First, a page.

if trad did so permit haue equal imploiment with any of our neighbours, in
linnen cloth, fustians, seys, grograms or any other forraine artificiall
commodities, besides the excellent labours of the artsman, either in
metallyne mechanicall faculties, or other artificiall ornaments, whereof
India is well knowne to receiue all that Europe can afford, rating our
commodities in the highest esteeme of valewe, which by this passage is
speedily perfourmed, and then none of these should lie dead vpon our handes
as now they doe, neither should we bee then ignorant as now we are in many
excellent practices into which by trade wee shoulde bee drawne. And by the
same passage in this ample vent, we should also at the first hand receiue
all Indian commodities both naturall and artificial in a far greter measure
by an easier rate and in better condition, then nowe they are by many
exchaunges brought vnto vs, then would all nations of Europe repayre vnto
England not only for these forraine merchandizes by reason of their plenty,
perfection and easy rates, but also to passe away that which God in nature
hath bestowed vpon them and their countrie, wherby her maiestie and her
highnes successors for euer, should be monarks of the earth and commaunders
of the Seas, through the aboundance of trade her coustomes would be
mightily augmented, her state highly inriched, and her force of shipping
greatly aduanced, as that thereby shee should be to all nations moste
dredful, and we her subiects through imploiment should imbrace aboundance
and be clothed with plenty. The glory whereof would be a deadly horrer to
her aduersaries, increase friendly loue with al and procure her maiestie
stately and perpetuall peace, for it is no small aduantage that ariseth to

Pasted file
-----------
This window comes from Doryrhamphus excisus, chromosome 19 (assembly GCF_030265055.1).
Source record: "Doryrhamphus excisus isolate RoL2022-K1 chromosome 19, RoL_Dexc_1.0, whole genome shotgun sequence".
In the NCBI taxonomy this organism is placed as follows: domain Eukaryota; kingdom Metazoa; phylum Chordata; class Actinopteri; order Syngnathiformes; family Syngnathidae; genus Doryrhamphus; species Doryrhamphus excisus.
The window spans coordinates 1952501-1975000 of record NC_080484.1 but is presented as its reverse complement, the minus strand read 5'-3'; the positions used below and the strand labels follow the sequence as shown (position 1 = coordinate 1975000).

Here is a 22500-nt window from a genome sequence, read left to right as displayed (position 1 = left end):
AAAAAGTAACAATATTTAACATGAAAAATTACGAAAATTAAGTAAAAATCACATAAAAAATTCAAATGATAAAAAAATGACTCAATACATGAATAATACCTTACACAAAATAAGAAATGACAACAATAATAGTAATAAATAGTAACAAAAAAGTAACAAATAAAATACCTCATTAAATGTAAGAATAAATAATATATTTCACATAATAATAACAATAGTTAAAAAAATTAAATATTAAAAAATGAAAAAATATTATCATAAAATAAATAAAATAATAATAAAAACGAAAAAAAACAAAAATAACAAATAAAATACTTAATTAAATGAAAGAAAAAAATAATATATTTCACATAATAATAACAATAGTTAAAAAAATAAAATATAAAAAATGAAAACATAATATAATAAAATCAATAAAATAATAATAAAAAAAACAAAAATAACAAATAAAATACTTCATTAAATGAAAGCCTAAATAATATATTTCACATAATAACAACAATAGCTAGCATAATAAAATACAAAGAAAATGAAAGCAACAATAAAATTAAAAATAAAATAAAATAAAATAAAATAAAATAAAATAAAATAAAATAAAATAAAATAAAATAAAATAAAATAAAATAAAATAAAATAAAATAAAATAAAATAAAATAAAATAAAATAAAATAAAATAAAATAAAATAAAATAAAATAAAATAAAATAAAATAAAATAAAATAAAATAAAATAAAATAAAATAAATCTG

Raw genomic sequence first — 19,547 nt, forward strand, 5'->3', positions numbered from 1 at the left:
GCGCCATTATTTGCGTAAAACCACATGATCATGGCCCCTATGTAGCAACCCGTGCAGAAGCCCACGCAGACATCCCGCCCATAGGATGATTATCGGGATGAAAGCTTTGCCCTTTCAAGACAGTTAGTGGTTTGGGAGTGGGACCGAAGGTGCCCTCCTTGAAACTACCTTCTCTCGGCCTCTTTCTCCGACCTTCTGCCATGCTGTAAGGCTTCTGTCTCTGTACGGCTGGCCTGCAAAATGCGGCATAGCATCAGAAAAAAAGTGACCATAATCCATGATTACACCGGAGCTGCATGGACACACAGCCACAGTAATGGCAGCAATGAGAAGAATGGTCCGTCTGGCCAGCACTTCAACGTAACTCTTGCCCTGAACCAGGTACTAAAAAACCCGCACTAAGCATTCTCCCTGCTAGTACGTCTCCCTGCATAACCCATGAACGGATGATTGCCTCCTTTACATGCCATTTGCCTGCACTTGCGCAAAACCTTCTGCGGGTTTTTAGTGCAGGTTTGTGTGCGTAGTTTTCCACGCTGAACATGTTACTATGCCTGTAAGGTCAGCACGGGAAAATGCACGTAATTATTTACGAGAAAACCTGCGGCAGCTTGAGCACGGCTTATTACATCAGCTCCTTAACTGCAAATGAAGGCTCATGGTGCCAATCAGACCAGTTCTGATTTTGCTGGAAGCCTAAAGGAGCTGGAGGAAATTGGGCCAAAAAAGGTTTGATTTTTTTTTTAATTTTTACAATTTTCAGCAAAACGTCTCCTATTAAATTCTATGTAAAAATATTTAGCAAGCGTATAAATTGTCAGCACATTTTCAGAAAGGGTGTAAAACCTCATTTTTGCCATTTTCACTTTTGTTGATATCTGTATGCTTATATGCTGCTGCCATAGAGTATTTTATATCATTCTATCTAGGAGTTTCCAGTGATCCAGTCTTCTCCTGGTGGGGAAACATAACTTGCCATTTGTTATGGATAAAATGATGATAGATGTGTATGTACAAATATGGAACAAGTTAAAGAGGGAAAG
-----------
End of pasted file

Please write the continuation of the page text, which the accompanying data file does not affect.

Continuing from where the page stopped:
a state by the mightines of trade: being by necessity linked to no other
nation, the same also beeing in commodities of the highest esteeme, as
gold, siluer, stones of price, iuels, pearls, spice, drugs, silkes raw and
wrought, veluetts, cloth of gold, besides many other commodities with vs of
rare and high esteeme, whereof as yet our countrie is by nature depriued,
al which India doth yeld at reasonable rates in great aboundance receiuing
ours in the highest esteeme, so that hereby plenty retourning by trade
abroade, and no smale quantity prouided by industry at home, all want then
banished in the aboundance of her maiesties royalty, so through dred in
glory, peace and loue, her maiesty should be the commaunding light of the
world, and we her subiects the stars of wonder to al nations of the earth.
Al which the premises considered it is impossible that any true English
hart should be staied from willing contribution to the performance of this
so excellent a discouery, the Lords and subiectes spirituall for the sole
publication of Gods glorious gospell. And the Lords and subiectes temporal
for the renowne of their prince and glory of their nation should be
thervnto most vehemently effected. Which when it shall so please God in the
mightines of his mercy, I beseech him to effect. Amen.